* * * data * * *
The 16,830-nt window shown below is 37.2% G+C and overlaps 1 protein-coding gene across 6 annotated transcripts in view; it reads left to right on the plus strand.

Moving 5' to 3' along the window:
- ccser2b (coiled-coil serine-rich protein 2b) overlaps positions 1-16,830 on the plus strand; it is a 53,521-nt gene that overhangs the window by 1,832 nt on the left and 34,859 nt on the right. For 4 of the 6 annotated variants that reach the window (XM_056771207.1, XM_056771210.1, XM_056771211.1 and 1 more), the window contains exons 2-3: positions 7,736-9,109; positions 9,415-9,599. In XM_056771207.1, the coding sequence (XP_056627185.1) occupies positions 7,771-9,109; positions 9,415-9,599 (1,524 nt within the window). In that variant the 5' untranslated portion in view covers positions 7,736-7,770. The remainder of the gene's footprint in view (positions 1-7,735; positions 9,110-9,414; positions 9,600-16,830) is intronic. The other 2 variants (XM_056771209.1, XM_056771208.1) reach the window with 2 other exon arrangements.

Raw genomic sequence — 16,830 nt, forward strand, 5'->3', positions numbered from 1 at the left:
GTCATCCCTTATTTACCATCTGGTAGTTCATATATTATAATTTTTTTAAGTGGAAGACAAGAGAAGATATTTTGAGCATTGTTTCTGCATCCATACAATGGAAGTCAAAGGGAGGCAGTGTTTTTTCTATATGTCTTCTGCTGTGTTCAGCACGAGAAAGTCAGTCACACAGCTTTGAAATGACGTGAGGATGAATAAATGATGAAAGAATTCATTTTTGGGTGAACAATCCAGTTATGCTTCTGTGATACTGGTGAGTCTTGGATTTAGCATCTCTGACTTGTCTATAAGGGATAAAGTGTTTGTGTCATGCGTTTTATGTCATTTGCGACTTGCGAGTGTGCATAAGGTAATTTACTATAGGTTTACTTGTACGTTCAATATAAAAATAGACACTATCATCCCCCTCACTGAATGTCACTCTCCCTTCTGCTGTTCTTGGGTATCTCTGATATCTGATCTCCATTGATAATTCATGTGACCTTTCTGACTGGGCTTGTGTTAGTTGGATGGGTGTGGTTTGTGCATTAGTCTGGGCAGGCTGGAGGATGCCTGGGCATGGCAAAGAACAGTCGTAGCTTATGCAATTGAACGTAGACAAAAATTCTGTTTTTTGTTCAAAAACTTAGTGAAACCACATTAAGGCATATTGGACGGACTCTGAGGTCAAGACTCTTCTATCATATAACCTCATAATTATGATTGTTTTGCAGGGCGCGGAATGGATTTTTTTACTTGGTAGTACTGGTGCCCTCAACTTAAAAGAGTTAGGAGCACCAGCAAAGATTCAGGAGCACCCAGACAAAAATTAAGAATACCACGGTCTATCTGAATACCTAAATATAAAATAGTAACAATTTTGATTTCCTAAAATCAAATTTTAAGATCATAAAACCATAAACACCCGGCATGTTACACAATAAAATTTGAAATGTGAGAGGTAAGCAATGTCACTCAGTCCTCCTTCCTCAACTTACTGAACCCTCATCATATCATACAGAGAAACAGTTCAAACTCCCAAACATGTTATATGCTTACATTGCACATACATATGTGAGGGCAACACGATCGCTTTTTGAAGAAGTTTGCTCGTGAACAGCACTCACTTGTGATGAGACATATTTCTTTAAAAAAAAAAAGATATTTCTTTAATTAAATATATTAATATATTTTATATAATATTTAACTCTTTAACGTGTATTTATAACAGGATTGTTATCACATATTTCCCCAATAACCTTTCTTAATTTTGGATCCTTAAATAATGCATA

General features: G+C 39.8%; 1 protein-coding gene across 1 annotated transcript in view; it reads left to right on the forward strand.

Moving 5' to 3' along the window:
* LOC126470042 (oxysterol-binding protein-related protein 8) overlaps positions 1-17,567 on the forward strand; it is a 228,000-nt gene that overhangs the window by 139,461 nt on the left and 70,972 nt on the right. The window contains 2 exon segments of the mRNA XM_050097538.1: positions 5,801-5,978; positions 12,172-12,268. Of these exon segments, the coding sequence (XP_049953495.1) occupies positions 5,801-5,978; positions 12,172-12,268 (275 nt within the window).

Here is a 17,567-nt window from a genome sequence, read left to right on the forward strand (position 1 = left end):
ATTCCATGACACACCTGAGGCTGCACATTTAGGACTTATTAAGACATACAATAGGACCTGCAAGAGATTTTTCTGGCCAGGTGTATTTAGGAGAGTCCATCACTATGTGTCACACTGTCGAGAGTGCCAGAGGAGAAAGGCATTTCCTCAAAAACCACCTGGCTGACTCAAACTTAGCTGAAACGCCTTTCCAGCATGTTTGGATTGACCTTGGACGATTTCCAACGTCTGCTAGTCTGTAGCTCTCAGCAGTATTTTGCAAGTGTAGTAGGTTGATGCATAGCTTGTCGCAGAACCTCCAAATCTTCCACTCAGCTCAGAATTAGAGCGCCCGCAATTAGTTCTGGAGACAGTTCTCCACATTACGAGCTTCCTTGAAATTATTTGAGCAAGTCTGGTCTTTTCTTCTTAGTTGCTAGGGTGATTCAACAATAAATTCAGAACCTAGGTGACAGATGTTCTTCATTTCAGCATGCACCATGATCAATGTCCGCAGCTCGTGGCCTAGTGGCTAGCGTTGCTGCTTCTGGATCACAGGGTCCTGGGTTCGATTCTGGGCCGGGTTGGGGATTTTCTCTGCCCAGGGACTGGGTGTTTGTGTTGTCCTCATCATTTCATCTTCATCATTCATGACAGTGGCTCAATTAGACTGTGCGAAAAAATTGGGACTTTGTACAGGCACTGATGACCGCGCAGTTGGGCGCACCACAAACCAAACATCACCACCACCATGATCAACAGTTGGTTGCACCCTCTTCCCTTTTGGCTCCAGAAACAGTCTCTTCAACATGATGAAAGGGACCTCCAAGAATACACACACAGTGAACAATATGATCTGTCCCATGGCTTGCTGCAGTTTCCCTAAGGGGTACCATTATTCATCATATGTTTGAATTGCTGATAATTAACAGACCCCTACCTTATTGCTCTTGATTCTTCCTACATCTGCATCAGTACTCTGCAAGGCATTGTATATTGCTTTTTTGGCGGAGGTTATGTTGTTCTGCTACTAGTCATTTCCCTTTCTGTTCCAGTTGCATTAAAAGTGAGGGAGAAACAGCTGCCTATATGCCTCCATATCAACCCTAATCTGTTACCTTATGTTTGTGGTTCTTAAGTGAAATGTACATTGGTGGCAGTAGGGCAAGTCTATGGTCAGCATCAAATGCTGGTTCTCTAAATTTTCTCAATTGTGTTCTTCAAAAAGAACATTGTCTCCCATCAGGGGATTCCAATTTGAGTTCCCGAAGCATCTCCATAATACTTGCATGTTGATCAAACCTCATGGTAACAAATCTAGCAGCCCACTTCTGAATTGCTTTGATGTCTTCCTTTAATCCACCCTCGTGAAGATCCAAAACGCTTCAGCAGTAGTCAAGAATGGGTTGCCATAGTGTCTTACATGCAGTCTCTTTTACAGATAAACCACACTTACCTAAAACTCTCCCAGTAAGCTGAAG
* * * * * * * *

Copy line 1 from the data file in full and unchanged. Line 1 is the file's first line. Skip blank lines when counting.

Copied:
The 16,830-nt window shown below is 37.2% G+C and overlaps 1 protein-coding gene across 6 annotated transcripts in view; it reads left to right on the plus strand.